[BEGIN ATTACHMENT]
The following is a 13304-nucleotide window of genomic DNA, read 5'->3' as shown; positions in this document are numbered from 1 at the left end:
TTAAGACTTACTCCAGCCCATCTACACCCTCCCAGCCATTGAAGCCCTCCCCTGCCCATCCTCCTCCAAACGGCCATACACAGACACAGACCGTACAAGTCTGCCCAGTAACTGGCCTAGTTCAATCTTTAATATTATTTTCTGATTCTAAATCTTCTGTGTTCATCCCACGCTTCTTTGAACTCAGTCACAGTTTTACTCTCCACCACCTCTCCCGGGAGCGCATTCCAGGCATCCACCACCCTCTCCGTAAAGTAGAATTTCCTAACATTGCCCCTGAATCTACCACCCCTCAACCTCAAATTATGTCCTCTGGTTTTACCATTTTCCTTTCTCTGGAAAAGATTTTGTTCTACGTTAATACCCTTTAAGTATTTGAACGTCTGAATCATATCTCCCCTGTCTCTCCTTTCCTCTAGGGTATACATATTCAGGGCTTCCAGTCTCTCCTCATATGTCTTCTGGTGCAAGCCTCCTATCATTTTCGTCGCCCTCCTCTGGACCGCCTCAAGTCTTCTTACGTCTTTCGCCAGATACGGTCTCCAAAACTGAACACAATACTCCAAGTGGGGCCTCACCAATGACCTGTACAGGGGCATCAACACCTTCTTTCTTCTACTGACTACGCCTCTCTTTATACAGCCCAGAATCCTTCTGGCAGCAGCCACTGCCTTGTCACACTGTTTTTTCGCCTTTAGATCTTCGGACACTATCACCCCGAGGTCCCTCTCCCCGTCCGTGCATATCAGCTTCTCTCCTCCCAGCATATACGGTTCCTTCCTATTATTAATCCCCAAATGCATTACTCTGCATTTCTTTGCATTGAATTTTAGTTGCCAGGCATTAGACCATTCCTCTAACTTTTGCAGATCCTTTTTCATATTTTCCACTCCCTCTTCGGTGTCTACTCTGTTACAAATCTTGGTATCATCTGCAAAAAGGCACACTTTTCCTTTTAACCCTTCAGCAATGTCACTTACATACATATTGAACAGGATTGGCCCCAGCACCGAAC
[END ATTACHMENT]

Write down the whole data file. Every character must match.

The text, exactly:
The following is a 13304-nucleotide window of genomic DNA, read 5'->3' as shown; positions in this document are numbered from 1 at the left end:
TTAAGACTTACTCCAGCCCATCTACACCCTCCCAGCCATTGAAGCCCTCCCCTGCCCATCCTCCTCCAAACGGCCATACACAGACACAGACCGTACAAGTCTGCCCAGTAACTGGCCTAGTTCAATCTTTAATATTATTTTCTGATTCTAAATCTTCTGTGTTCATCCCACGCTTCTTTGAACTCAGTCACAGTTTTACTCTCCACCACCTCTCCCGGGAGCGCATTCCAGGCATCCACCACCCTCTCCGTAAAGTAGAATTTCCTAACATTGCCCCTGAATCTACCACCCCTCAACCTCAAATTATGTCCTCTGGTTTTACCATTTTCCTTTCTCTGGAAAAGATTTTGTTCTACGTTAATACCCTTTAAGTATTTGAACGTCTGAATCATATCTCCCCTGTCTCTCCTTTCCTCTAGGGTATACATATTCAGGGCTTCCAGTCTCTCCTCATATGTCTTCTGGTGCAAGCCTCCTATCATTTTCGTCGCCCTCCTCTGGACCGCCTCAAGTCTTCTTACGTCTTTCGCCAGATACGGTCTCCAAAACTGAACACAATACTCCAAGTGGGGCCTCACCAATGACCTGTACAGGGGCATCAACACCTTCTTTCTTCTACTGACTACGCCTCTCTTTATACAGCCCAGAATCCTTCTGGCAGCAGCCACTGCCTTGTCACACTGTTTTTTCGCCTTTAGATCTTCGGACACTATCACCCCGAGGTCCCTCTCCCCGTCCGTGCATATCAGCTTCTCTCCTCCCAGCATATACGGTTCCTTCCTATTATTAATCCCCAAATGCATTACTCTGCATTTCTTTGCATTGAATTTTAGTTGCCAGGCATTAGACCATTCCTCTAACTTTTGCAGATCCTTTTTCATATTTTCCACTCCCTCTTCGGTGTCTACTCTGTTACAAATCTTGGTATCATCTGCAAAAAGGCACACTTTTCCTTTTAACCCTTCAGCAATGTCACTTACATACATATTGAACAGGATTGGCCCCAGCACCGAAC